Open Access Dissertation
Date of Award
Bhanu P. Jena
The insulin secreting porosome is a supramolecular lipo-protein complex that
measures roughly 100 – 120 nm in diameter. Porosomes allow transient fusion of insulin
secretory granules to the cell plasma membrane and mediates partial release of secretory
contents. Post secretion, the secretory granule reseals and re-enters to the cell interior.
This is in contrast to the ‘total fusion’ phenomenon, where secretory vesicles completely
fuse at the cell plasma membrane and release all of the contents to the cell exterior. This
study involved a deeper understanding of the transient or ‘kiss-and-run’ mechanism of
cell secretion that involves the insulin secreting porosome complex. In addition to the
porosome, two other components of transient cell secretion, namely the t/v SNARE
complex and the insulin secreting granules (ISGs) were also studied. We demonstrated
for the very first time in the history of porosomes, its functional and stable reconstitution
into live insulin secreting mouse insulinoma cells leading to improved glucose stimulated
insulin releasing from the reconstituted cells. Further, we demonstrated a drop in
intracellular pH once a cell has been stimulated for secretion. This lowering of pH is critical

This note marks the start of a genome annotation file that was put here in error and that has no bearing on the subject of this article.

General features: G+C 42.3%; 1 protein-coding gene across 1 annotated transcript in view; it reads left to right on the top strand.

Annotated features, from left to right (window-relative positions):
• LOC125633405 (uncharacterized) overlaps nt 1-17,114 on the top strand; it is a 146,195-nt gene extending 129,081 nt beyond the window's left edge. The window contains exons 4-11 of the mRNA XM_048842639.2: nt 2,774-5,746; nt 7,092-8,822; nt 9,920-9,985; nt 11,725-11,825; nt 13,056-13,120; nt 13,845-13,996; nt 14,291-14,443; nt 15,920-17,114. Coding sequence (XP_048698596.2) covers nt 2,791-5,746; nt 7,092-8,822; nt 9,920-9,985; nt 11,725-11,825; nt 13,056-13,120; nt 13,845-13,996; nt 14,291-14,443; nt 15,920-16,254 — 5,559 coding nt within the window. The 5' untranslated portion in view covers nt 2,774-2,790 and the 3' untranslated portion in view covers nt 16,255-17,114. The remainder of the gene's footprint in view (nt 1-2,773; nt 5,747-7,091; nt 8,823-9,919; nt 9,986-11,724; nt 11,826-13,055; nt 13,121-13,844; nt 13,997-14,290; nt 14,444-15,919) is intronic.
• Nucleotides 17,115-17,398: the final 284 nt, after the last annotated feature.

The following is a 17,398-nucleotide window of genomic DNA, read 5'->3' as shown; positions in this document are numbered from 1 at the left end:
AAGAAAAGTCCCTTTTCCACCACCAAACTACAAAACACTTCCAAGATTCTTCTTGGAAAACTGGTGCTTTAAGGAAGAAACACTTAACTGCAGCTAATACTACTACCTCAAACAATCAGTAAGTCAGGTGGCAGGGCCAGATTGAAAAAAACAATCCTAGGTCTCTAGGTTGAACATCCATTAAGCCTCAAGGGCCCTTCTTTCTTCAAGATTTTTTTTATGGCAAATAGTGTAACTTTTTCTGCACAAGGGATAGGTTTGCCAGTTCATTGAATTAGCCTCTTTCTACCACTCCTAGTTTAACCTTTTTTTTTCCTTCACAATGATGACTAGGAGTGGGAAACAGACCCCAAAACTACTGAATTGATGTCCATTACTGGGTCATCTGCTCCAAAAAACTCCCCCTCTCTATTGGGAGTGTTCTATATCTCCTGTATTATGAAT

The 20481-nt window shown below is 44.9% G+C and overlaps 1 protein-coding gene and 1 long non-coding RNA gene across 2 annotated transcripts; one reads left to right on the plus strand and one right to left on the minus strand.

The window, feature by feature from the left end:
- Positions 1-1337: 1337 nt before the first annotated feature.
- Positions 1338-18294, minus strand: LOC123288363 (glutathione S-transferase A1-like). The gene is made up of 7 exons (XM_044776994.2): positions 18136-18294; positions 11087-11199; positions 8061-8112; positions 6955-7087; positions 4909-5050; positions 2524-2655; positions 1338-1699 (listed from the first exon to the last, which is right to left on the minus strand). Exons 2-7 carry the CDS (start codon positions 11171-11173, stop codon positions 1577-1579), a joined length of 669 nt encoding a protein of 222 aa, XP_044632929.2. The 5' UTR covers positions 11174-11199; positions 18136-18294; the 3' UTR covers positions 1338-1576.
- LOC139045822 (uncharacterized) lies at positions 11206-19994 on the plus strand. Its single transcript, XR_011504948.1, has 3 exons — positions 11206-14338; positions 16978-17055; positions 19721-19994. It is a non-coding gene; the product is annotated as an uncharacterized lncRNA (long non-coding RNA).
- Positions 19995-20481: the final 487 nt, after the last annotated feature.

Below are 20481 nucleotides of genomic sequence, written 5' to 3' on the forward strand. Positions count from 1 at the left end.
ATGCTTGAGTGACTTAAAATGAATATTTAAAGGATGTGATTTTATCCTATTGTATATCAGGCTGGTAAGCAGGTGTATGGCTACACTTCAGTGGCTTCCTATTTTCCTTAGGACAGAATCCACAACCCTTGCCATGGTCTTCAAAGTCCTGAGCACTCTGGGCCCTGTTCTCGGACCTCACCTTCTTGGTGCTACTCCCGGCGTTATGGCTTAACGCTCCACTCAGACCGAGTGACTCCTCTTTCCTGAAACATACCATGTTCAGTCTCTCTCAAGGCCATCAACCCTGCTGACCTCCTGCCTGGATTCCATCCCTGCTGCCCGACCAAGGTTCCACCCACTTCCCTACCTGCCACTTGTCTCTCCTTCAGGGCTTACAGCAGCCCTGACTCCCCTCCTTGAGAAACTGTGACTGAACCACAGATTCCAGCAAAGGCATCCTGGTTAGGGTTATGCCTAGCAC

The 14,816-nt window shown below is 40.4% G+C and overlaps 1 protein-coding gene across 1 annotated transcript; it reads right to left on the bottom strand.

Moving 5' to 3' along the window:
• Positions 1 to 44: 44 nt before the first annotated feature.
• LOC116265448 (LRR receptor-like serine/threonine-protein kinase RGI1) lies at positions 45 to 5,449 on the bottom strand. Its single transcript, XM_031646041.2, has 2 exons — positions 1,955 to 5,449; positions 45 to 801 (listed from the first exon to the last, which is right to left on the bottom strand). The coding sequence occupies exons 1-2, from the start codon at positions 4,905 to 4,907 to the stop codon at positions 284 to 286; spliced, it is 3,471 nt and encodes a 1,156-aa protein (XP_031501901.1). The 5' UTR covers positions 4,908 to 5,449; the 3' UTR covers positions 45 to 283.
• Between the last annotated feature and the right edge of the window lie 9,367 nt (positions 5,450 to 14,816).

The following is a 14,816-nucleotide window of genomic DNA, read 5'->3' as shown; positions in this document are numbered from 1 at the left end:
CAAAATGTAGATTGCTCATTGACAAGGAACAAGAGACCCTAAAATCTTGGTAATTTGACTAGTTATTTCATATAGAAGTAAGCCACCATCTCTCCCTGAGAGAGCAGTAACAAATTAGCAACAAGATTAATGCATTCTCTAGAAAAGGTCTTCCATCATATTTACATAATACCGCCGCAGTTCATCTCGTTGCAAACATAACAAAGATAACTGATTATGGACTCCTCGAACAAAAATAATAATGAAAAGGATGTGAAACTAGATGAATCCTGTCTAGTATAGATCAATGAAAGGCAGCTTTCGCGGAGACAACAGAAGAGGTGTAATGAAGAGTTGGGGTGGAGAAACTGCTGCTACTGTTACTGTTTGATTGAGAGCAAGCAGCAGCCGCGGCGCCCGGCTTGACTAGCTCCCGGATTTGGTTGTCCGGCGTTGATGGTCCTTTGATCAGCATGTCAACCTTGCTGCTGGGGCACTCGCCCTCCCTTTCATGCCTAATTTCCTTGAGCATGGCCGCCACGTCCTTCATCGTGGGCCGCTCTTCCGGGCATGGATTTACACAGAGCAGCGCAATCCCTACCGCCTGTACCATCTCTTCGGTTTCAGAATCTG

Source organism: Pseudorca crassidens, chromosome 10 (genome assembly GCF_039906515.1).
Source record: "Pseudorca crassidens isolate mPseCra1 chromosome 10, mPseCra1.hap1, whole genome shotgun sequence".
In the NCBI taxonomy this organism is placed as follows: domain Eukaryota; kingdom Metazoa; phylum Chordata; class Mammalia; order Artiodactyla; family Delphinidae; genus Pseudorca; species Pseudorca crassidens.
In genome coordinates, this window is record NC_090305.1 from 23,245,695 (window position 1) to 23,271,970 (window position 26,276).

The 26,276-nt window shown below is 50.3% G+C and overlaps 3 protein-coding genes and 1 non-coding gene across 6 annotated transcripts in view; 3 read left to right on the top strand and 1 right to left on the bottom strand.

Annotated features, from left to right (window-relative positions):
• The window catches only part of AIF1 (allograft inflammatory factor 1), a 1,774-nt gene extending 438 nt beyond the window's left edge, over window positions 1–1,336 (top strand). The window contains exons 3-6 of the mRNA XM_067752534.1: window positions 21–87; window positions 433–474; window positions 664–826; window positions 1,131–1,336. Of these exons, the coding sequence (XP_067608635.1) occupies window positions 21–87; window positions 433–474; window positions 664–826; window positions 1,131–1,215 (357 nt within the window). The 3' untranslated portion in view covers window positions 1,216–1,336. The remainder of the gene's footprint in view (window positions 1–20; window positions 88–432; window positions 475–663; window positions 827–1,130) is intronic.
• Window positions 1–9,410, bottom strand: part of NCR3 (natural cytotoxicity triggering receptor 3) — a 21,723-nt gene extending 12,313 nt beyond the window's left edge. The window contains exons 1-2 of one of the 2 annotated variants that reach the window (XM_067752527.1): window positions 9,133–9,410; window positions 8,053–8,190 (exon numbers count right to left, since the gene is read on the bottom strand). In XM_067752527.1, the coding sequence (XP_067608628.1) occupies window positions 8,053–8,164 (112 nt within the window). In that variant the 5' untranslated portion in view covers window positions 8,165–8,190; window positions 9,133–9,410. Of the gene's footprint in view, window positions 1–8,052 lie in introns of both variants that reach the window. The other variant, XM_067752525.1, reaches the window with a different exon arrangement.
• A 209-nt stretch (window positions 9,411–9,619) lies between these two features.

for locking in place, the t/v SNARE complex that are present at the base of the porosome.
We also demonstrated a loss in glucose stimulated insulin secretion upon prevention of
intracellular acidification utilizing Bafilomycin A, a pharmacological inhibitor of the
vacuolar proton pump (vH+ ATPase). The vH+ ATPase is also present on the insulin
secretory granule membrane, which led to our fourth aim of this study. Valproate, is an
FDA approved anticonvulsant that is widely used in the treatment of various neurological
disorders such as epilepsy and mood disorders by disturbing vH+ ATPase activity in the
neurons. Since, vH+ ATPase is also present on ISG membrane we wanted to understand
effects of valproate on insulin secretion. We demonstrated that valproate treatment
significantly reduces glucose stimulated insulin secretion. Additionally, we also
demonstrated that valproate leads to de-localization of one of the cytosolic subunits of
vH+ ATPase from the ISG membrane, preventing complete assembly of the proton pump.
These results coherently suggest the importance of porosomes in transient cell secretion
and its critical regulation via interaction with various proteins namely SNARE complex
and ISG membrane proteins that allows for cell secretion.
Naik, Akshata Ramesh, "Molecular Machinery For The ‘kiss And Run’ Mechanism Of Insulin Secretion" (2019). Wayne State University Dissertations. 2287.